We’re waiting for the lockdown to end. While that happens we’re going to keep up our regime of ±2 weeks at anchor and ±2 days at marina resupplying.

In the meantime, I’ve been working away on my current project and Camilla has been feverishly building MissionKontrol v1.1 and v1.2 getting it ready for prod.

It’s looking awesome!

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Update: Going Dutch, Christmas & What’s next

It has been a busy, tiring and expensive year but we can finally announce that Seraphina’s refit is complete. She has new sails, rigging, pumps, electronics and everything that moves…

It has been a busy, tiring and expensive year but we can finally announce that Seraphina’s refit is complete.

She has new sails, rigging, pumps, electronics and everything that moves or is mechanical has been serviced or repaired. It has been a pretty massive undertaking but we’re glad she’s finally ready to leave the UK.

Going dutch

It’s official, we’re going dutch. Seraphina should be reflagged this month to the Netherlands. We decided that we wanted to keep the boat within the EU for various reasons and as Camilla is Dutch the Netherlands was the most obvious option.

After sailing across the North Sea with Hurricane Lorenzo chasing us we made it to Rotterdam.

Probably one of the toughest crossings yet due to the ‘confused’ seas we managed to make it after around 36 hours non-stop sailing.

Winter in London

Assuming we find a break in the weather we’ll be bringing the boat back over to the UK and she’ll spend the Christmas months in UK.

As with previous years, we’ll be getting friends, family and some people from the London tech community down for whiskey and mince pies.

What’s next

The plan is to leave the UK at some point next year around April and August. That depends on a couple of factors around work, projects, and finances but we’re pretty excited to get moving.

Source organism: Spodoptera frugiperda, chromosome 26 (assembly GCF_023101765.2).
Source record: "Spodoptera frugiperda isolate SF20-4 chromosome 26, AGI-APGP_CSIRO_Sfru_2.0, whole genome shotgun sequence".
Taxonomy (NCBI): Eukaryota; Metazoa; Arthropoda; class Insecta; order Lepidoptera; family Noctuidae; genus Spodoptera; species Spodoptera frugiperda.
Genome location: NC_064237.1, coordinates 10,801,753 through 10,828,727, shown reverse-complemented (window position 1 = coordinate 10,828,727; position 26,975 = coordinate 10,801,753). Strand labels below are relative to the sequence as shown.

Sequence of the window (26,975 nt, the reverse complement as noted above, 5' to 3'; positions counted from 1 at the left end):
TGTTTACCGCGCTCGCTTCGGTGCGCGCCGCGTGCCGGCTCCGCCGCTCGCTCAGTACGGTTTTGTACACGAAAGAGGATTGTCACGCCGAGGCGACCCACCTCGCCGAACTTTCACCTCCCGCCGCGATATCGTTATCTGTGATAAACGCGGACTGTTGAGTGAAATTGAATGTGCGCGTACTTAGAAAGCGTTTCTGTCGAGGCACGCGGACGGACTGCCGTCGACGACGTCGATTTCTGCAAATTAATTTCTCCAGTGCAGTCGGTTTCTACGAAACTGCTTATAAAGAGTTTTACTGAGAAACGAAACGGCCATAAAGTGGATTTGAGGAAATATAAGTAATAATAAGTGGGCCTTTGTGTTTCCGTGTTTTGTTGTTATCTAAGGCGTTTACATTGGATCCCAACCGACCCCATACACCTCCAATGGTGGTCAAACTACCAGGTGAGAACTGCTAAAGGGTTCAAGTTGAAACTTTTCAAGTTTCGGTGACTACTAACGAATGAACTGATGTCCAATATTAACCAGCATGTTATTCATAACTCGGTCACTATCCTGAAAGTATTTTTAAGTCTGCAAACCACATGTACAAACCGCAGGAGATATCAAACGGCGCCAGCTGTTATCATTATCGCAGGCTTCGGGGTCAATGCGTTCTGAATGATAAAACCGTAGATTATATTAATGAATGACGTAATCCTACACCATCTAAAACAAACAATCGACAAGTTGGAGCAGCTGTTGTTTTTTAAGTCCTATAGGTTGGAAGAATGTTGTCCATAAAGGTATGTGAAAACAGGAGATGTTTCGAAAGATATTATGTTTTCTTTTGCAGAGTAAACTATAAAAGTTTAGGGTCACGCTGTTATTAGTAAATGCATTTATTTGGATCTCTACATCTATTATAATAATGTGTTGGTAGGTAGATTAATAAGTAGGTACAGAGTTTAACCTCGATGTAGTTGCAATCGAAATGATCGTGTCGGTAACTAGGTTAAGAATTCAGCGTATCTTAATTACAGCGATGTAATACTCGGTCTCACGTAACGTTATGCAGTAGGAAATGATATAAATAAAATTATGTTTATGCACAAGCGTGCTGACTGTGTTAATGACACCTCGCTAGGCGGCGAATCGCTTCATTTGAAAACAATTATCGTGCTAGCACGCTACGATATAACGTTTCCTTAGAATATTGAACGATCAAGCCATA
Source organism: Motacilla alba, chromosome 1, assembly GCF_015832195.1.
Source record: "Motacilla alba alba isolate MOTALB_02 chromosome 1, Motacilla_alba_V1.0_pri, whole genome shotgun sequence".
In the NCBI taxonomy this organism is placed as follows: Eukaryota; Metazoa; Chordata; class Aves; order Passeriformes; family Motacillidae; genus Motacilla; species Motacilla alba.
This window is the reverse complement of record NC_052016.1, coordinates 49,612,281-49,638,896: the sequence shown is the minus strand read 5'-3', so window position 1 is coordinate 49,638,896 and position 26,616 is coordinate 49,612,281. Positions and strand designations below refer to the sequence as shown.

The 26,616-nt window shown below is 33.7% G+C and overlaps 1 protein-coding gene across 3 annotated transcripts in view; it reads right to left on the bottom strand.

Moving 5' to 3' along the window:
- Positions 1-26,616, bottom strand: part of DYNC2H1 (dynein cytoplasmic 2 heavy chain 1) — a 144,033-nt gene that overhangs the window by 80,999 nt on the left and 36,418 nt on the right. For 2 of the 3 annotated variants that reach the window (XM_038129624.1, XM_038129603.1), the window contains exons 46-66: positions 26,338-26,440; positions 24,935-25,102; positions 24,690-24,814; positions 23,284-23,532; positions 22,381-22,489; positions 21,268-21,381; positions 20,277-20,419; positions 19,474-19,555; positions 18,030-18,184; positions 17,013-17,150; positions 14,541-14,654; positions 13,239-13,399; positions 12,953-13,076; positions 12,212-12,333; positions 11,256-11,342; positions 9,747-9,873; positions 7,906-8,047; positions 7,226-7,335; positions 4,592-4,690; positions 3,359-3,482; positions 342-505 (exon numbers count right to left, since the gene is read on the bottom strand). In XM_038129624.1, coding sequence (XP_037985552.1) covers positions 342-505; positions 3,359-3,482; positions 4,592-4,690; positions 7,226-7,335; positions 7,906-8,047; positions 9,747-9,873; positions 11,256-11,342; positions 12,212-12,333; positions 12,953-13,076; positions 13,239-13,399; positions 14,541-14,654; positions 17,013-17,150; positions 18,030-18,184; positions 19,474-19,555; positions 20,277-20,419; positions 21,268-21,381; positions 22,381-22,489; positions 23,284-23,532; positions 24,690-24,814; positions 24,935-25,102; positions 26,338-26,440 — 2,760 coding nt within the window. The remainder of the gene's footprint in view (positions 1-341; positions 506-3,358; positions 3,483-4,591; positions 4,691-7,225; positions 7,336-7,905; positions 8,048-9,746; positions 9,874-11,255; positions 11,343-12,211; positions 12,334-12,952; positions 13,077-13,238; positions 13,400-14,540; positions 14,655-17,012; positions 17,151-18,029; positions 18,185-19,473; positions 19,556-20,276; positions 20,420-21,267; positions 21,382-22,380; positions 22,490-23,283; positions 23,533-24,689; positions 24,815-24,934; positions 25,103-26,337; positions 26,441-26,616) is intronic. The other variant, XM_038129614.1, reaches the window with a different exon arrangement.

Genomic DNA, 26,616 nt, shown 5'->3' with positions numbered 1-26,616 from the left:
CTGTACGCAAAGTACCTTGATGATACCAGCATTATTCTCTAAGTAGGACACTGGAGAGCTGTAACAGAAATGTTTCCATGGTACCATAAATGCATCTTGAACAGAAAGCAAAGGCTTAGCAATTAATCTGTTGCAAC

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First weekend days racing at Burnham week

While speaking to a nice chap in the Royal Corinthians sailing club he reliably informed me that East coast sailors are some of the best in the UK. I now…

While speaking to a nice chap in the Royal Corinthians sailing club he reliably informed me that East coast sailors are some of the best in the UK.

I now know why..

We moved the boat to Burnham-on-Crouch a couple of weeks ago and were looking for a good way to get involved with the local sailing clubs.

Burnham week looked like an great opportunity to meet some new people as well as race Seraphina for the first time. So we got signed up and cracked on!

Prep

There was quite a bit of prep…we don’t race very often and given Seraphina didn’t even have a sail number we’re assuming she has never been raced in her life.

We had to…
– Sail number application (RYA)
– New insurance
– Repair foresail
– Repair forward hatch
– Get and put on sail numbers
– Crew kit (failed to materialise)
– Event sign-up